"C. albicans has been studied for over 100 years, but it has never revealed
a sexual stage in its life cycle and has defied attempts to mate," explains
Dennis M. Dixon, chief of the Bacteriology and Mycology Branch of NIAID's
Division of Microbiology and Infectious Diseases. "This work is extremely
important because it begins to explain how the organism can adapt to changes
in its environment and cause disease."
C. albicans, a common cause of thrush, can infect the skin, mucous
membranes, and blood. In the latter case, the organism can invade multiple
organ systems where it causes death in 30 to 50 percent of infected
individuals. The fungus is particularly prevalent as a pathogen of the oral
cavity and the female genital tract and as an opportunistic infection that
strikes people with impaired immune systems. Existing anti-candida drugs
are often highly toxic, and drug-resistant infections are becoming more
Unlike baker's yeast, where the genetic systems and mating have been
extensively analyzed in the laboratory, C. albicans has proven difficult to
study until more recently. Baker's yeast can reproduce by mating, during
which two single-celled parent yeasts fuse to produce a single organism with
the combined genetic material of both parents. Because C. albicans has not
previously been found to mate, however, scientists have had difficulty
exchanging genetic information between different strains, thereby
complicating research efforts. Now Beatrice B. Magee, M.S., and Paul T.
(Pete) Magee, Ph.D., are the first to produce mating strains of C. albicans.
This discovery promises to accelerate research into the fungus and enable
researchers to more quickly understand its biology and identify new drug
targets. "There is no doubt that the identification of a sexual cycle will
facilitate ongoing drug discovery programs and motivate pharmaceutical
companies to begin new searches," says Dr. Magee.
Interest in C. albicans reproduction increased as scientists began to
unravel the organism's genetic blueprint, a process that is nearing
completion. Christina Hull and Alexander Johnson, Ph.D., researchers at the
University of California in San Francisco, analyzed this blueprint and
isolated potential genes that resembled those controlling mating in the
common baker's yeast. When the Magees removed one of these genes from a C.
albicans strain, they paired the organism with a mate that contained the
missing gene. Once the two strains met, they fused just like their baker's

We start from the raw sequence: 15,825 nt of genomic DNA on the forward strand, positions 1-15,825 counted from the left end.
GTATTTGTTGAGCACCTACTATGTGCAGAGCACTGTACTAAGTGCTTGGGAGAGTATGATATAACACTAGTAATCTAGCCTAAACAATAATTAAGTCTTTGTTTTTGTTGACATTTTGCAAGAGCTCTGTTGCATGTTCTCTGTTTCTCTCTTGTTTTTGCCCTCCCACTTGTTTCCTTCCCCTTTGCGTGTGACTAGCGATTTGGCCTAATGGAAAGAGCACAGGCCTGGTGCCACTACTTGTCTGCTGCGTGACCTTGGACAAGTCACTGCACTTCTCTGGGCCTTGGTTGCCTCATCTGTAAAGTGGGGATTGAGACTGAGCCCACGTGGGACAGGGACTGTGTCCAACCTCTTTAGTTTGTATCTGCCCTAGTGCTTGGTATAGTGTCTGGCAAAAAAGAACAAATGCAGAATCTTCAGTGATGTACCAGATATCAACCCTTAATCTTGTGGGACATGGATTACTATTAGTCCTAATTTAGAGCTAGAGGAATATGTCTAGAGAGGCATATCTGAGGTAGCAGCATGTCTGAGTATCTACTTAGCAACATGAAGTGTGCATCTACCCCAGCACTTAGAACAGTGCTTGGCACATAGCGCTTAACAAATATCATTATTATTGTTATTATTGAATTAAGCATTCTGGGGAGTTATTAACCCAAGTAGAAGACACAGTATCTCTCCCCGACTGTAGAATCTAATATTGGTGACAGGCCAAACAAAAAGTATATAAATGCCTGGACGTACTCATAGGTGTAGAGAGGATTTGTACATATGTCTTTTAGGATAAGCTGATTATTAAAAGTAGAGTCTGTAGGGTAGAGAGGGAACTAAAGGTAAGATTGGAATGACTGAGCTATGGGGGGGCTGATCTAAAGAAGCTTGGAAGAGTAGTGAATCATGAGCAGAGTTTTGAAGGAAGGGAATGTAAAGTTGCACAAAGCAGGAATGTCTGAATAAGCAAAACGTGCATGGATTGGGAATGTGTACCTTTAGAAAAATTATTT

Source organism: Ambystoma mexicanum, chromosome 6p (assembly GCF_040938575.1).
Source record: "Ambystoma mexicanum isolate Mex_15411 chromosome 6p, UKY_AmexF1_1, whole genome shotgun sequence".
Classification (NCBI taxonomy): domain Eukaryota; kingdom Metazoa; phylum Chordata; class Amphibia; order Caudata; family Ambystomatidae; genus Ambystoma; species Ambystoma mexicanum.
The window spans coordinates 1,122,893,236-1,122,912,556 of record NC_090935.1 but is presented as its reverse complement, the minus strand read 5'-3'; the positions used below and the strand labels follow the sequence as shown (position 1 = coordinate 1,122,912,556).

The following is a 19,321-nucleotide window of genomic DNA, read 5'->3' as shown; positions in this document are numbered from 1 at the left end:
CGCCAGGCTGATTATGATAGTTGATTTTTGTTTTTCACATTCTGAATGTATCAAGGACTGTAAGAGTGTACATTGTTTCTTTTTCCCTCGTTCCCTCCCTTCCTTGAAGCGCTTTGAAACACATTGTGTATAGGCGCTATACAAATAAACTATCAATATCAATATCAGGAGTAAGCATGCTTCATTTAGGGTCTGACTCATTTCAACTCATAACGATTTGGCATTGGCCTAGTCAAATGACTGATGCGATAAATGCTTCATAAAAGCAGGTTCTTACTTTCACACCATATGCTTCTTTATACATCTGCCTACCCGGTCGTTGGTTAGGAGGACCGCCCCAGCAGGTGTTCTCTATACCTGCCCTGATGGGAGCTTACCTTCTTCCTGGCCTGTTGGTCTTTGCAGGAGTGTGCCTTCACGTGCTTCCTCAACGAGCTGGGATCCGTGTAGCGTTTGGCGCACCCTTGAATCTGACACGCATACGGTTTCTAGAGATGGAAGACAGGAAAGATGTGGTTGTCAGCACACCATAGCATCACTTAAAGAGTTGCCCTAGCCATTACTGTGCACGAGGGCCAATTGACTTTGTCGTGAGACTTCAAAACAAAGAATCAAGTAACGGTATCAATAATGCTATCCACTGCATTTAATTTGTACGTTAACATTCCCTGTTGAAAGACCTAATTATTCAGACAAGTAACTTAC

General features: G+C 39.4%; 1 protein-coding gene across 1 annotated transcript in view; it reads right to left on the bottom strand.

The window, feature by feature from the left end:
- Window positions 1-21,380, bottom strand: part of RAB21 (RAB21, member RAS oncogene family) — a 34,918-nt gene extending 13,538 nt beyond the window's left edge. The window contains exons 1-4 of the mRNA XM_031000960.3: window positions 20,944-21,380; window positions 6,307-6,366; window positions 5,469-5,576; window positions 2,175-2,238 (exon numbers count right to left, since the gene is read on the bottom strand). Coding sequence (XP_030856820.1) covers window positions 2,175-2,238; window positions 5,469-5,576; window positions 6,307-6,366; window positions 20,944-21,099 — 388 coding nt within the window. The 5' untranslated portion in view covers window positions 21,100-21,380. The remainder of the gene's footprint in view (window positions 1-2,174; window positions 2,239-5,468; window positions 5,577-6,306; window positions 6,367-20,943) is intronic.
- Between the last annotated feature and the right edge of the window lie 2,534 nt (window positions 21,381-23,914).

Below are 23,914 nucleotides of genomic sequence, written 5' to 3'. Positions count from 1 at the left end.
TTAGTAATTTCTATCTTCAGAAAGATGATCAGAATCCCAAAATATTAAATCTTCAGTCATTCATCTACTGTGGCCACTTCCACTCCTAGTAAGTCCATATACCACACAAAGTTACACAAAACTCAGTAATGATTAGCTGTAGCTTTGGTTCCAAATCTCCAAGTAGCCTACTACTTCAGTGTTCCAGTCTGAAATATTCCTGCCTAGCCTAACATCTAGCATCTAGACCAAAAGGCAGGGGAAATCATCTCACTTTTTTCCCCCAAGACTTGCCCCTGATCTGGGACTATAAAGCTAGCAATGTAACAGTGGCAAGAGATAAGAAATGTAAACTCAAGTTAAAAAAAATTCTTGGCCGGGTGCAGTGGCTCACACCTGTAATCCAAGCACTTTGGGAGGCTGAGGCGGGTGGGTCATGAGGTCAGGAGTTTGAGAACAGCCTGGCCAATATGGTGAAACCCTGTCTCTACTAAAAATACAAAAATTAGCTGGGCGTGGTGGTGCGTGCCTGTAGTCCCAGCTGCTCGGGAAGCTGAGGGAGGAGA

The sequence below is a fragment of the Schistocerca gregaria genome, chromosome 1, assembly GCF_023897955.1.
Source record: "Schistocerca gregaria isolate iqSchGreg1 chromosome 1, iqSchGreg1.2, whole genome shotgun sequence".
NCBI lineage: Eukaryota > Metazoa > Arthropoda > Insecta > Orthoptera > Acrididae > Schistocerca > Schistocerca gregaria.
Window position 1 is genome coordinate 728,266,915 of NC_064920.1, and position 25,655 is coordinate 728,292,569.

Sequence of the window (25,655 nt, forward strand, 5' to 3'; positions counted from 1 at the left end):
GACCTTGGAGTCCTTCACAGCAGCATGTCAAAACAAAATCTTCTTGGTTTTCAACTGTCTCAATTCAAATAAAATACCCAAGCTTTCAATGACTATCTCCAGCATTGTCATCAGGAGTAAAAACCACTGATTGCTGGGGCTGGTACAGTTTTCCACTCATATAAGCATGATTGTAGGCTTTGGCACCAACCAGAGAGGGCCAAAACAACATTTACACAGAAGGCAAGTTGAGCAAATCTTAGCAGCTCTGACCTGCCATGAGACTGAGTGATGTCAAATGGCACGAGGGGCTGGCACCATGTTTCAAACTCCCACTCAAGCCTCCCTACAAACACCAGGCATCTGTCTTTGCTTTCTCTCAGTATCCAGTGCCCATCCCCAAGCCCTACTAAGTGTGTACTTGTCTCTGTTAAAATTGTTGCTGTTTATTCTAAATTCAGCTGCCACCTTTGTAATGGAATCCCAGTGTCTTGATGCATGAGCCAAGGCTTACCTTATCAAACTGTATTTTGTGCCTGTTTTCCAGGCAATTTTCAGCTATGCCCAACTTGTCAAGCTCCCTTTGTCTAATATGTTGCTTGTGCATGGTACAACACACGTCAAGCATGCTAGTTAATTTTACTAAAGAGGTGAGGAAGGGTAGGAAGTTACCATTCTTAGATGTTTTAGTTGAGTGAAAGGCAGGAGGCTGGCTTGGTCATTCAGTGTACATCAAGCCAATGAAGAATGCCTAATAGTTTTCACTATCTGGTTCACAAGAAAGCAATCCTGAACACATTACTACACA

yeast cousins. Hull and Johnson accomplished the same feat independently.
The finding has important implications beyond simplifying Candida research.
"Scientists have shown that in another disease-causing fungus, Cryptococcus,
one mating type is much more virulent than the other. If this is true for
C. albicans it opens up a new approach to understanding how this microbe
causes disease," explains Dr. Magee. The researchers expect their discovery
to accelerate studies on how the fungus adapts to different environments and
how it evades the body's defense mechanisms.
The Magee's studies also illustrate an important caveat of modern biomedical
research, now rife with announcements of newly deciphered genetic
blueprints. "Determining the sequence of the C. albicans genome was only
one step in the process," says Dr. Dixon. "The Magees have worked for years
to painstakingly analyze the biology and genetics of Candida. When the C.
albicans DNA sequence revealed a few hints about the organism's reproductive
processes, the Magees were poised to investigate these clues and take a
giant stride towards understanding an important human pathogen. Without
their strong history of basic research, it is unlikely that this discovery
would have been made."
NIAID is a component of the National Institutes of Health (NIH). NIAID
conducts and supports research to prevent, diagnose, and treat illness such
as HIV disease and other sexually transmitted diseases, tuberculosis,
malaria, asthma and allergies. NIH is an agency of the U.S. Department of
Health and Human Services.
Press releases, fact sheets and other NIAID-related materials are available
on the NIAID Web site at http://www.niaid.nih.gov/ .
The National Institute of Allergy and Infectious Diseases is a component of
the National Institutes of Health, U.S. Department of Health and Human
CM Hull, RM Raisner, and AD Johnson. Evidence for mating of the "asexual"
yeast Candida albicans in a mammalian host. Science 2000;289:307-309.